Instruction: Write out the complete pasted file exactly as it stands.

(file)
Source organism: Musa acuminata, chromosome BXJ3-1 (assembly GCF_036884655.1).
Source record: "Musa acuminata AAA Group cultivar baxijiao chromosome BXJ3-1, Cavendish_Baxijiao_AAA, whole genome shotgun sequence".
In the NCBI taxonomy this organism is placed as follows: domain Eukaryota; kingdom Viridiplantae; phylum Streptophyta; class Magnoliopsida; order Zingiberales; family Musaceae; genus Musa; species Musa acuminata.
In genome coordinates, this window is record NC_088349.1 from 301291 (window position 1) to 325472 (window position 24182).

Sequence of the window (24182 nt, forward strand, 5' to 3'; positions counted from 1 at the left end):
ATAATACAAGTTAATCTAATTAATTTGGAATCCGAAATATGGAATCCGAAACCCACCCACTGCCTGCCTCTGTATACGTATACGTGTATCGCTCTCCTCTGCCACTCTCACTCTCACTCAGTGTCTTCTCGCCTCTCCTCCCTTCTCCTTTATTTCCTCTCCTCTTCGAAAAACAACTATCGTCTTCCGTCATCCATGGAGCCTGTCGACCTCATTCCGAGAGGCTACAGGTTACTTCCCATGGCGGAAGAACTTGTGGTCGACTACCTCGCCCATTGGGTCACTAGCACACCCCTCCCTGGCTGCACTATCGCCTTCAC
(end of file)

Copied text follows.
Source organism: Musa acuminata, chromosome BXJ3-1 (assembly GCF_036884655.1).
Source record: "Musa acuminata AAA Group cultivar baxijiao chromosome BXJ3-1, Cavendish_Baxijiao_AAA, whole genome shotgun sequence".
In the NCBI taxonomy this organism is placed as follows: domain Eukaryota; kingdom Viridiplantae; phylum Streptophyta; class Magnoliopsida; order Zingiberales; family Musaceae; genus Musa; species Musa acuminata.
In genome coordinates, this window is record NC_088349.1 from 301291 (window position 1) to 325472 (window position 24182).

Sequence of the window (24182 nt, forward strand, 5' to 3'; positions counted from 1 at the left end):
ATAATACAAGTTAATCTAATTAATTTGGAATCCGAAATATGGAATCCGAAACCCACCCACTGCCTGCCTCTGTATACGTATACGTGTATCGCTCTCCTCTGCCACTCTCACTCTCACTCAGTGTCTTCTCGCCTCTCCTCCCTTCTCCTTTATTTCCTCTCCTCTTCGAAAAACAACTATCGTCTTCCGTCATCCATGGAGCCTGTCGACCTCATTCCGAGAGGCTACAGGTTACTTCCCATGGCGGAAGAACTTGTGGTCGACTACCTCGCCCATTGGGTCACTAGCACACCCCTCCCTGGCTGCACTATCGCCTTCAC